"It became very clear that the narrative of the movie had evolved beyond a very satisfying genre film to a piece of cinema," Langley said. "We were able to pivot our marketing to do just that."
Whereas Universal's initial marketing focused on the movie's scary scenes, the Oscar campaign emphasized the reviews that praised its timely themes. Campaign billboards prominently featured a famous close-up up of the tear-streaked face of Daniel Kaluuya, who earned a best lead actor nomination for playing the main character Chris, with quotes from major publications about the film's relevance.
As part of the campaign, the studio made a coffee-table book featuring dozens of pieces of artwork that fans of the movie sent to Peele on social media. Audience members created art inspired by the film's imagery such as the deer antlers, the hypnotic teacup and Chris sinking into the floor.
To keep the buzz going, Universal in January created a special Twitter hashtag with a promotional emoji for "the sunken place," the film's best-known metaphor for the marginalization of black people.
"It's become a way for people to express that their voices are being suppressed," said "Get Out" producer Sean McKittrick.
It was never a sure thing that "Get Out" would be a success, financially or critically. When Peele gave McKittrick his 30-minute pitch over coffee at Fratelli Cafe on Melrose Avenue in 2013, he was known only for doing sketch comedy on "Mad TV" and Comedy Central's "Key and Peele." Nonetheless, McKittrick quickly agreed to make the film and have Peele write the script.
McKittrick saw "Get Out" as a chance to make a movie that had never been put on the big screen before, with its unusual mixture of scares, comedy and social commentary. The danger was that there were so many ways the project could go awry, given the sensitive subject matter. (The first scene is a "Halloween"-style suburban horror movie opening meant to echo the killing of Florida teenager Trayvon Martin). So when Peele said he wanted to direct, McKittrick agreed.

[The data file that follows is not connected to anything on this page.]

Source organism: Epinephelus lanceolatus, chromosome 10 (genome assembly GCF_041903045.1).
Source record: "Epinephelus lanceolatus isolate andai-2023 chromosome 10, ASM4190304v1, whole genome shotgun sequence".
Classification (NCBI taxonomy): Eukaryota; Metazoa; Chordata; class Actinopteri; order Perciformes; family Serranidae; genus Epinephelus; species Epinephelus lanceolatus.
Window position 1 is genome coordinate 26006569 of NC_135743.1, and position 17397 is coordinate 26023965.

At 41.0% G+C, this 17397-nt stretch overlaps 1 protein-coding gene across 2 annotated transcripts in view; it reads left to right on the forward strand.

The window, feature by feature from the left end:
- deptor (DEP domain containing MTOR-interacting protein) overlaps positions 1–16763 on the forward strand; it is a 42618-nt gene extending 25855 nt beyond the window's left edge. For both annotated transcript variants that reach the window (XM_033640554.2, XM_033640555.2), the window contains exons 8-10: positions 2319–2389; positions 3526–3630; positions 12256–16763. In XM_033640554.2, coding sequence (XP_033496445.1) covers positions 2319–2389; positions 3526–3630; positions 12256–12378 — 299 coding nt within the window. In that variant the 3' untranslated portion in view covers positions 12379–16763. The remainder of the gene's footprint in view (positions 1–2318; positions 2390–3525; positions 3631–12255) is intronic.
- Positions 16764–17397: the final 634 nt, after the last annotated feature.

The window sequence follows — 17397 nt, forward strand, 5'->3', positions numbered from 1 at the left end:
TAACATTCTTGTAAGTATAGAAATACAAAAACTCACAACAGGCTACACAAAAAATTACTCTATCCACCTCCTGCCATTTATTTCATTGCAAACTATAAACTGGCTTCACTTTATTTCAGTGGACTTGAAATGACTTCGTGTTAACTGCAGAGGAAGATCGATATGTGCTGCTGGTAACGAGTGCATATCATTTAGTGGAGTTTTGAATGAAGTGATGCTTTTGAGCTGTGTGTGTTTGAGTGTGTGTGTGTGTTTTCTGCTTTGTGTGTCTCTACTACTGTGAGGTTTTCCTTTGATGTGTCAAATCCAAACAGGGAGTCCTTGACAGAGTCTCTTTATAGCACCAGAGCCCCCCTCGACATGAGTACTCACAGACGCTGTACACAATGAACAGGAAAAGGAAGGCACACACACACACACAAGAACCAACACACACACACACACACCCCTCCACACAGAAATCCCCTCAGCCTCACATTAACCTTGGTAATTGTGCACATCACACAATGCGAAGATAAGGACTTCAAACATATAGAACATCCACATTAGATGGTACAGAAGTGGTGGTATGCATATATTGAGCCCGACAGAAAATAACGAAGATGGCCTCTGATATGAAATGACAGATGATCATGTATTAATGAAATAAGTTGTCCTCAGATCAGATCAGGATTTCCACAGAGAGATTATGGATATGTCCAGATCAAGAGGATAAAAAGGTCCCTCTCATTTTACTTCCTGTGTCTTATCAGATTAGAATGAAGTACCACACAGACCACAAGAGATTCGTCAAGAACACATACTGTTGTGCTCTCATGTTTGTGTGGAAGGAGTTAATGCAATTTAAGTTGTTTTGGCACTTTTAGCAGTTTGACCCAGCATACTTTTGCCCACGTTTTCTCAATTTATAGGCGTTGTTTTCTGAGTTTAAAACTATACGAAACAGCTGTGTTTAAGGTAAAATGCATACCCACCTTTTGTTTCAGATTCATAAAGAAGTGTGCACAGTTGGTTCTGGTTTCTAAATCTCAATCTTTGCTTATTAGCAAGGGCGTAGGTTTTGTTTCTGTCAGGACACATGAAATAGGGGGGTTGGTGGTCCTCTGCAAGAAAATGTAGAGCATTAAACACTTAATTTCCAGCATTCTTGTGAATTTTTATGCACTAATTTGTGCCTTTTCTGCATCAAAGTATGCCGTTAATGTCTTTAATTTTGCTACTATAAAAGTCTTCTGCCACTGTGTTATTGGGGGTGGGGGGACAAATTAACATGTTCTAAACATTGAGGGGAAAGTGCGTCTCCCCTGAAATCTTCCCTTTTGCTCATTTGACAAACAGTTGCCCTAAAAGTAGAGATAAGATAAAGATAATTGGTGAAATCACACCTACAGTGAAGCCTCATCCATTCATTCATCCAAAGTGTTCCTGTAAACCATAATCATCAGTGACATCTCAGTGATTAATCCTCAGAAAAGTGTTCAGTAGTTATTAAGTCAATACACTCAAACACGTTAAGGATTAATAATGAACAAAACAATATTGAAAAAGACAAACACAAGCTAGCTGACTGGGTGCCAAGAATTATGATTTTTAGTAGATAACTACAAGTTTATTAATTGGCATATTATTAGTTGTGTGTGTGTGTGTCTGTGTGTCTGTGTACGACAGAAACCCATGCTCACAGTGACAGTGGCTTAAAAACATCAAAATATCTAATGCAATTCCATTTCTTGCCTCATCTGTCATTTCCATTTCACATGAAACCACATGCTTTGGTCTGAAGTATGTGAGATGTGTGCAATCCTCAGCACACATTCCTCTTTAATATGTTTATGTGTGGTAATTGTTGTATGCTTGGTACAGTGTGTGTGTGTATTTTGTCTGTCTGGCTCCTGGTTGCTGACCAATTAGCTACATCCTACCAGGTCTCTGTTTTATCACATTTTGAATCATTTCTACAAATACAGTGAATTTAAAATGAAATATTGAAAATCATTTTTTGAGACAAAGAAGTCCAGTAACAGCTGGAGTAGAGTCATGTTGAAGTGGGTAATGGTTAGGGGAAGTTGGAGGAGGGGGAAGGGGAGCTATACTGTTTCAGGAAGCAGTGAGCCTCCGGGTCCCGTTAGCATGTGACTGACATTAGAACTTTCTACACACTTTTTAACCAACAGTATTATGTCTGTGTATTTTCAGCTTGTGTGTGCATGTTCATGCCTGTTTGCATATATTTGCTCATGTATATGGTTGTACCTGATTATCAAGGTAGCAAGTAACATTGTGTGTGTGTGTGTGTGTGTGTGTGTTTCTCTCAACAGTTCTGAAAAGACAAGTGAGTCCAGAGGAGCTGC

"The tone was so tricky," McKittrick said. "It was such a delicate story that could veer too far into comedy, too far into horror, or too far into satire."
They shopped the movie to a handful of distributors, all of whom passed. When they were scouting locations and zeroing in on cast members, an assistant from Blum's production company Blumhouse heard Peele talking about the project in a radio interview. Blumhouse Productions, known for highly profitable microbudget horror hits such as "Sinister" and "The Purge," joined McKittrick's company QC Entertainment as producers in January 2015. Blumhouse has a distribution deal with Universal Pictures, which signed on to give "Get Out" a wide release.
The studio and filmmakers made key marketing decisions early on, preserving elements of mystery to intrigue moviegoers. For example, Peele objected to an early cut of the trailer that revealed a climactic twist involving a set of car keys, despite the studio's desire to showcase as many intense moments as possible. The studio relented, and the trailer, released in October 2016 at the tail end of a divisive election season, drew 29 million views in its first 24 hours. Keeping plot points under wraps helped ensure that people could watch the movie multiple times and have different experiences, Peele said.